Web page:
• No freedom of speech in Turkey
    Canan Kaftancioglu is a Turkish politician and member of the opposition Republican People's Party (CHP). Like most modern politicians, she tweets, and uses the platform to criticise the Turkish government. She has criticised them over the death of a 14-year-old boy who was hit by a tear gas grenade during ...
    No Right TurnBy Idiot/Savant
    1 week ago
  • Speaker: Tadhg Stopford: Why I’m standing for the ADHB
    Hi there, just call me Tim.We face tough problems, and I’d like to help, because there are solutions.An Auckand District Health Board member has nominated me for as a candidate for the ADHB, because her MS-related pain and fatigue is reduced with hemp products from Rotorua.  Nothing else helped her. If I ...
    1 week ago
  • Good little vassals
    The Inspector-General of Intelligence and Security has published their report on whether the SIS and GCSB had any complicity in American torture. And its damning. The pull quote is this:The Inquiry found both agencies, but to a much greater degree, the NZSIS, received many intelligence reports obtained from detainees who, ...
    No Right TurnBy Idiot/Savant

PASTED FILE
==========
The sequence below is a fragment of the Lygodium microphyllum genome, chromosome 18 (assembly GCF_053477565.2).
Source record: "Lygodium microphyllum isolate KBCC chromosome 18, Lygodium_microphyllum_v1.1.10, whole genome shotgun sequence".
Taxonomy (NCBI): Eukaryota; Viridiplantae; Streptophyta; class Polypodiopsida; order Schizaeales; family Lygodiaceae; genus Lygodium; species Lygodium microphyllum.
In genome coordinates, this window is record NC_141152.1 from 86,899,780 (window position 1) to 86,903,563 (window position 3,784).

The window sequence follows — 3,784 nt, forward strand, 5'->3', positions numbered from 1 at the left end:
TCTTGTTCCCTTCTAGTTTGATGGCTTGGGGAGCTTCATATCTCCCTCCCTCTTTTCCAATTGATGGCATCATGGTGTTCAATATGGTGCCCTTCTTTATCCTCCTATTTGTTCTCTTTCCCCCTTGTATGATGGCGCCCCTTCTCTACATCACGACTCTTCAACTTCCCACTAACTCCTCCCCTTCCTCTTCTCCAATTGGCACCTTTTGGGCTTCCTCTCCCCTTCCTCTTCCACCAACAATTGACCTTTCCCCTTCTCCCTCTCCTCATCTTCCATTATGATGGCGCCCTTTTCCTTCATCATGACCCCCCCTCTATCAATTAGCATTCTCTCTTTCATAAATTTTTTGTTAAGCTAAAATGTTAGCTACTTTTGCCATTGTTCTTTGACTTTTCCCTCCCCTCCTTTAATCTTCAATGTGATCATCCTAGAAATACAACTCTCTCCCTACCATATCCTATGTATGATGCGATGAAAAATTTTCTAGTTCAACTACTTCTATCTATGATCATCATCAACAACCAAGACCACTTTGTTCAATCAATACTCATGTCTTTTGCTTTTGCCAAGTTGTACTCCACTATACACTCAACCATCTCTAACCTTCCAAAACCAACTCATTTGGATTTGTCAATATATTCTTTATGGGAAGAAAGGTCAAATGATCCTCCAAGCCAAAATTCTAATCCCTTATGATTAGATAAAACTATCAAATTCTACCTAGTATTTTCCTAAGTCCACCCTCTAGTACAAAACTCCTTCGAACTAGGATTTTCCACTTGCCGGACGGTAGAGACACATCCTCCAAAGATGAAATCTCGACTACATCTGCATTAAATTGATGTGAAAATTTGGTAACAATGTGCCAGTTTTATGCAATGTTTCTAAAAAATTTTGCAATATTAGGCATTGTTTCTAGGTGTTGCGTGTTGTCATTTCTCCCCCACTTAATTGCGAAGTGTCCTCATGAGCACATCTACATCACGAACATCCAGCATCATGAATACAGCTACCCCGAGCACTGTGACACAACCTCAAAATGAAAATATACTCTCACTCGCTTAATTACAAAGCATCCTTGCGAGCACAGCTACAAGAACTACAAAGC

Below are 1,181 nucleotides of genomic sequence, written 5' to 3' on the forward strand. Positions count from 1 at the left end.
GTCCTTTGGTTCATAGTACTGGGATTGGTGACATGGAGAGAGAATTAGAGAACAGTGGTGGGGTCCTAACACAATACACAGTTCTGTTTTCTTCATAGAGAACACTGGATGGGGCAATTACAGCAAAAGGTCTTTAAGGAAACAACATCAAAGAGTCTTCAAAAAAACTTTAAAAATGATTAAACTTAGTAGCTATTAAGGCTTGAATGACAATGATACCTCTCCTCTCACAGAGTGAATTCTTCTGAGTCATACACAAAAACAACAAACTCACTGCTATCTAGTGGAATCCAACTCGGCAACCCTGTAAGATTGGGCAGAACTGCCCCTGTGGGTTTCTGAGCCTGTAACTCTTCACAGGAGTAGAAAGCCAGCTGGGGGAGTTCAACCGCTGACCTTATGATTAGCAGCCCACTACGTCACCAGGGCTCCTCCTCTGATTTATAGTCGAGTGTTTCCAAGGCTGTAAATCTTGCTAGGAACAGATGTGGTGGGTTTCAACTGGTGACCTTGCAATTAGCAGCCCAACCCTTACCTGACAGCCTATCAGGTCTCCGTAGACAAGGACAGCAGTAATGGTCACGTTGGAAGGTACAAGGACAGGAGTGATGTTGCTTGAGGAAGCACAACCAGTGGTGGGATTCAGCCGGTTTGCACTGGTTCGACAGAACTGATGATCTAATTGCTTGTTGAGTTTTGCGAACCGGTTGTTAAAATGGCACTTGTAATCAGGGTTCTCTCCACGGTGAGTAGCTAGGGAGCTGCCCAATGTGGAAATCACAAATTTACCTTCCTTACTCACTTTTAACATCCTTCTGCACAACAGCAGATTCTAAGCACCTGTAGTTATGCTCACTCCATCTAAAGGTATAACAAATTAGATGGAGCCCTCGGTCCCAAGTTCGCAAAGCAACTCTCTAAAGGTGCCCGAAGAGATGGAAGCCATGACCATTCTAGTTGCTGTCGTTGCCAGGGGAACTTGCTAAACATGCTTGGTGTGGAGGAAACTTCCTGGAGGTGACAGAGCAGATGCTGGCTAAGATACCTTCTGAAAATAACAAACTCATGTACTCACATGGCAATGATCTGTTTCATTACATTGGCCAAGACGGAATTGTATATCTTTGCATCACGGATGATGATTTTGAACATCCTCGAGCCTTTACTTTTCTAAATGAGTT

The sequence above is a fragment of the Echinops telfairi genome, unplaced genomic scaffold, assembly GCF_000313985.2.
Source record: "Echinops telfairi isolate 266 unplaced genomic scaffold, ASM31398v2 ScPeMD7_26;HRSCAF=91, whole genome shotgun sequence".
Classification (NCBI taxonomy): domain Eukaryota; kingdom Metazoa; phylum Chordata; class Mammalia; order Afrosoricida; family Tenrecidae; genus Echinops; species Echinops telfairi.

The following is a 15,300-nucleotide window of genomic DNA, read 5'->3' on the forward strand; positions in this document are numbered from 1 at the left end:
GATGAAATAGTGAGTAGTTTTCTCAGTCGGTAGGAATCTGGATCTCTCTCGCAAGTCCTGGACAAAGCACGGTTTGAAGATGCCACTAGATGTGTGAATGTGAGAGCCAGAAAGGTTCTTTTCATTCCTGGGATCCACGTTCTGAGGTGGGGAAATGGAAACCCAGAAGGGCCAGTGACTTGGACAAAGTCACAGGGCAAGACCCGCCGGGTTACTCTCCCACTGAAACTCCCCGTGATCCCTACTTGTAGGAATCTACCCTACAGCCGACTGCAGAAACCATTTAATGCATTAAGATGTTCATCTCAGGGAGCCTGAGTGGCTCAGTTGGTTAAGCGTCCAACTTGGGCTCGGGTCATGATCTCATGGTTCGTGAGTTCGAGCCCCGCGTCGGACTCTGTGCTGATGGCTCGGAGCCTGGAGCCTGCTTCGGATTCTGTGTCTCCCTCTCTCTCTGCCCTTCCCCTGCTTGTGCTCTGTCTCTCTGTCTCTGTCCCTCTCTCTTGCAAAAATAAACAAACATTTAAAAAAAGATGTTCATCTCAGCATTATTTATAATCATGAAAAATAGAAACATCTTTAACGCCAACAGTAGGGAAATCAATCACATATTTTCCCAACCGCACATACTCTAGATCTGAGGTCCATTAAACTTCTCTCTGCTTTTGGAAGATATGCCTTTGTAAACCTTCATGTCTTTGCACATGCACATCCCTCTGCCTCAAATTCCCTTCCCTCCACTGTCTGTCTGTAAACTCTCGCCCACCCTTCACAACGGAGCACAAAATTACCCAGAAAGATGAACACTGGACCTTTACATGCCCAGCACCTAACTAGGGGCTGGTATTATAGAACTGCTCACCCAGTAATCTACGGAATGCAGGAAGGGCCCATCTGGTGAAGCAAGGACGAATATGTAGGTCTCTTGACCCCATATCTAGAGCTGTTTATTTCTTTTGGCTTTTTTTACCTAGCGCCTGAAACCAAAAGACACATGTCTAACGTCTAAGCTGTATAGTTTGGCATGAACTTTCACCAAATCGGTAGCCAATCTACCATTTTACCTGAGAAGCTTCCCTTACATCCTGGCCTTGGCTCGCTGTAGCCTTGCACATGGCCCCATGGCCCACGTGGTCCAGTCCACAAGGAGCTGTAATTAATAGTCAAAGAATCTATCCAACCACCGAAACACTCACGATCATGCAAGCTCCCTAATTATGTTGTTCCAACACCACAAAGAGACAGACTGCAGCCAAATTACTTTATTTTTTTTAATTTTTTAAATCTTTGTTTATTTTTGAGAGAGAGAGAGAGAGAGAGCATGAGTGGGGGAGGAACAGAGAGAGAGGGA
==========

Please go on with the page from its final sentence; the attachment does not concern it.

1 week ago
  • Who Shall We Turn To When God, And Uncle Sam, Cease To Defend New Zealand?
    Bewhiskered Cassandra? Professor Hugh White’s chilling suggestion, advanced to select collections of academic, military and diplomatic Kiwi experts over the course of the past week, is that the assumptions upon which Australia and New Zealand have built their foreign affairs and defence policies for practically their entire histories – are ...
    1 week ago
  • The Politics of Opposition
    For most of the time I was a British MP, my party was out of government – these were the Thatcher years, when it was hard for anyone else to get a look-in. As a front-bencher and shadow minister, I became familiar with the strategies required in a parliamentary democracy ...
    Bryan GouldBy Bryan Gould